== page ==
Current Snapshot of Clinical Mental Health Counseling - Online Campus
Enrollment: 174 part-time students are currently enrolled in this program.
Graduates by Year:
2016-17: 10 Graduates
2017-18: 14 Graduates
2018-19: 9 Graduates (Fall only)
Completion Rate: The completion rate for this program is 75 percent.
Pass Rate on National Counselor Exam: The first time pass rate on the National Counselor Exam for 2017 was 90 percent.
Job Placement Rates:
For our first cohort who graduated in July 2017, eight of the nine students had part-time or full-time placements within two weeks after graduation. The remaining student is relocating and delaying employment until relocation is complete.
Annual Reports and Surveys
Residency is an exciting aspect of the CMHC-Online campus’ curriculum.  Below are several common questions we hear about residency.

How many residencies do I need to attend?
You will attend two mandatory 4.5 day residencies during your program.  The first residency occurs during CM 528 – Helping Relationships and Skills Development in Counseling typically between your fourth to sixth course.  The second residency occurs during CM 543 – Group Theories and Processes of Counseling typically between your tenth to twelfth course.

What is the difference between residency 1 and 2?
In your first residency, the focus will be on developing basic clinical counseling skills.  A significant portion of your time will be spent practicing basic individual counseling skills and implementing peer and instructor feedback.  The second residency continues to develop your basic counseling skills and begins developing your group counseling skills. During your second residency, you will have the opportunity to serve as a peer facilitator for Residency 1 students.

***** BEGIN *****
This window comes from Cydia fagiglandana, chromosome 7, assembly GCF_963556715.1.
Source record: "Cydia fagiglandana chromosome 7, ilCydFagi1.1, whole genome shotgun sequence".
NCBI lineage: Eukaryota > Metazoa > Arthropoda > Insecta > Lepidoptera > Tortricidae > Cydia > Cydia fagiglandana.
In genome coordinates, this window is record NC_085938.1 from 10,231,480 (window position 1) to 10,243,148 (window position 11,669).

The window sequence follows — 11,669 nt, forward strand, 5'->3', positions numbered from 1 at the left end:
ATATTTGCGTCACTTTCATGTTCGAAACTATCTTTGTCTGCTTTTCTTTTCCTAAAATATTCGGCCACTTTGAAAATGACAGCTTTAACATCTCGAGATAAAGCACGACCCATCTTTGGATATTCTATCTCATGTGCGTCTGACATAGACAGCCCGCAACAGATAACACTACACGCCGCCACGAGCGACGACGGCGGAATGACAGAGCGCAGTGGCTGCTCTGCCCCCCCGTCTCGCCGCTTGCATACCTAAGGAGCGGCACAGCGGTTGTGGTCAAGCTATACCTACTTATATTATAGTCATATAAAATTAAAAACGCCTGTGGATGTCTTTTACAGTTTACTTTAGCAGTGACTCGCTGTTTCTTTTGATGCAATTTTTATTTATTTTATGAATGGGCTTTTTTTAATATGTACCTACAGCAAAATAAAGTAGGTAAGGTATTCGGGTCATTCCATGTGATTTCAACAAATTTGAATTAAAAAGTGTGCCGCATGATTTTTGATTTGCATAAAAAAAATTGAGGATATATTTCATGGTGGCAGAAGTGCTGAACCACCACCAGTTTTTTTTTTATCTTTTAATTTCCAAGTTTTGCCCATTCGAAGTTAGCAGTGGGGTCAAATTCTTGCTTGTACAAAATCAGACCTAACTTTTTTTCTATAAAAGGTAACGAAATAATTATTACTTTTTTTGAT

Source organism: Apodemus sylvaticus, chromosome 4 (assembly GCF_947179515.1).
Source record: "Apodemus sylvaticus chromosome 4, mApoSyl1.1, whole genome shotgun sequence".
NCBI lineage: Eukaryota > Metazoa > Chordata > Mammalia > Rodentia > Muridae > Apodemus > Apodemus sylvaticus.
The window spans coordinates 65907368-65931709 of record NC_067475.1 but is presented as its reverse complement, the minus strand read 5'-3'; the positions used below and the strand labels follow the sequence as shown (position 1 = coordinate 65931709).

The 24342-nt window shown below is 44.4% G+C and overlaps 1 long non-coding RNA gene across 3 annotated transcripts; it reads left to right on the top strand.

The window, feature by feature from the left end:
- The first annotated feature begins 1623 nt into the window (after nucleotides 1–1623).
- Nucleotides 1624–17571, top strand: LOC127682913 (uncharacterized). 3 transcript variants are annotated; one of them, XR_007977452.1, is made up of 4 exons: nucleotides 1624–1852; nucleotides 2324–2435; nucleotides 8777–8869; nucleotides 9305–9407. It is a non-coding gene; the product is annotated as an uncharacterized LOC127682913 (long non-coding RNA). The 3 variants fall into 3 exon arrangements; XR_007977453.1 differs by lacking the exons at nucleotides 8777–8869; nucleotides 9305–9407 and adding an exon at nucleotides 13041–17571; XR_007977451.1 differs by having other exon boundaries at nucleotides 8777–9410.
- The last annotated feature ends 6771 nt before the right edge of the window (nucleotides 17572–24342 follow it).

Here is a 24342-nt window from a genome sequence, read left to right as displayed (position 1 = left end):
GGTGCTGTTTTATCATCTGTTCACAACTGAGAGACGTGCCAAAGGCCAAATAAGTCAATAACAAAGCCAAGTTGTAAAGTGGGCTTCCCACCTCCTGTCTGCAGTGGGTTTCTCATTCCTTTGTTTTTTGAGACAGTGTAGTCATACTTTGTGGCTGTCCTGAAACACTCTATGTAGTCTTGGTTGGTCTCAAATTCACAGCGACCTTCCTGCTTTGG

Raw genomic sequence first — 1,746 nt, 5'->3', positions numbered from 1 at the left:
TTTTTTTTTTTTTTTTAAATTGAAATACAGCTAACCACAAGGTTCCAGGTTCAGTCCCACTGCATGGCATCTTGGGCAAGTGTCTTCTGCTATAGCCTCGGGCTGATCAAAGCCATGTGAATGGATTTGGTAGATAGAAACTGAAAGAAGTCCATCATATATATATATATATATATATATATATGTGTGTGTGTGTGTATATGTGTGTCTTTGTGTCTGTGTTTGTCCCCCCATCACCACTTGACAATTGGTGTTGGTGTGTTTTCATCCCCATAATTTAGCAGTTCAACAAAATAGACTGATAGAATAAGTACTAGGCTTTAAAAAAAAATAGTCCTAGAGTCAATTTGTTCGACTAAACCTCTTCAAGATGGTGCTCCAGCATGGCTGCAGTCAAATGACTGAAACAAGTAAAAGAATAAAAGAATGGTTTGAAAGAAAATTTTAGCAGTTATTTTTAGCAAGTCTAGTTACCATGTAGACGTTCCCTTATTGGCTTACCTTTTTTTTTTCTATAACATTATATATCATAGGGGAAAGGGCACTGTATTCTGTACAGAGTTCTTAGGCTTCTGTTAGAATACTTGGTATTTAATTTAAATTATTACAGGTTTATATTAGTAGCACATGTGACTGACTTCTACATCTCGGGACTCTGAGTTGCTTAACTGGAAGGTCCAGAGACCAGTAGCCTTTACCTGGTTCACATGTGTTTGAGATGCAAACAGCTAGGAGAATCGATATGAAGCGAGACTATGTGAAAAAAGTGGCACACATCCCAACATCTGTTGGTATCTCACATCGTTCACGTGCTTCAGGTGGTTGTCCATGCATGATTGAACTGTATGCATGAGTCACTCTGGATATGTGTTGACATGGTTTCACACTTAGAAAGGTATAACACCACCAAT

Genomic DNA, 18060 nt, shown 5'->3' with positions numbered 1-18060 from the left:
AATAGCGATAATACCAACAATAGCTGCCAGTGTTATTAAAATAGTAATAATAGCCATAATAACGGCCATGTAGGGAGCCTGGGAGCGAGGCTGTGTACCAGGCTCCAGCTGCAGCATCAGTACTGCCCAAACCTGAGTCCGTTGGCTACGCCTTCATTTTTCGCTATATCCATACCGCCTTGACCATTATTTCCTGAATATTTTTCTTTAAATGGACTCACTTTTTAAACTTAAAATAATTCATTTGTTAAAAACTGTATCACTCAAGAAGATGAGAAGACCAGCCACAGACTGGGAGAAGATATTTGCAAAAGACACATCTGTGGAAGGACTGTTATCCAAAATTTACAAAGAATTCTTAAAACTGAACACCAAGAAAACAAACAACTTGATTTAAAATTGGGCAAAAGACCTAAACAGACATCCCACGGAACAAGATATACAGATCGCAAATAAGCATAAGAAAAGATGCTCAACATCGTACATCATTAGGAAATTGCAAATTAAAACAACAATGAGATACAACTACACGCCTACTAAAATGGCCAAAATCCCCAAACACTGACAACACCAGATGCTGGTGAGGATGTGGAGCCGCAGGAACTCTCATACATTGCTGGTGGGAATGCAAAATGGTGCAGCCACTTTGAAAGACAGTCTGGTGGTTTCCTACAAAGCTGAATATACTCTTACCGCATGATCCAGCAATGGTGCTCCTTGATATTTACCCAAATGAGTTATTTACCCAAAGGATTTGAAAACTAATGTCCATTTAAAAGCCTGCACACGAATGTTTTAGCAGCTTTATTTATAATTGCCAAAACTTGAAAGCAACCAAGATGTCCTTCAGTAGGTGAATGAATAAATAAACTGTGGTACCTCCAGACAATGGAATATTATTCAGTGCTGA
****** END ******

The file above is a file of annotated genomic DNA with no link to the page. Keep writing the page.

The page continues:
What can I expect at residency?
Each residency opens in the evening of the first day with a welcoming session and team building.  This is a critical component to helping students feel safe and open to taking the necessary risks to grow during the brief 4.5-day residency.  Each residency day begins with breakfast and a skills demonstration, followed by a series of skills development activities.  Some activities occur in lab groups of 12 – 15 students and others involve larger groups. One day of residency is dedicated to service learning and direct application of the basic attending skills practiced at residency.

What are students saying about the residency experience?
View this video to hear directly from two TCS CMHC-Online students about their first residency experience.

What expenses do I need to be prepared to pay related to residency?
Students are responsible for travel and lodging while at residency. Students will be responsible for meals while traveling, at least two dinners and one lunch during the residency. The CMHC-Online program will provide a schedule indicating what meals will be included at least two months prior to the event.  Students will be responsible for any personal incidentals and parking at the site.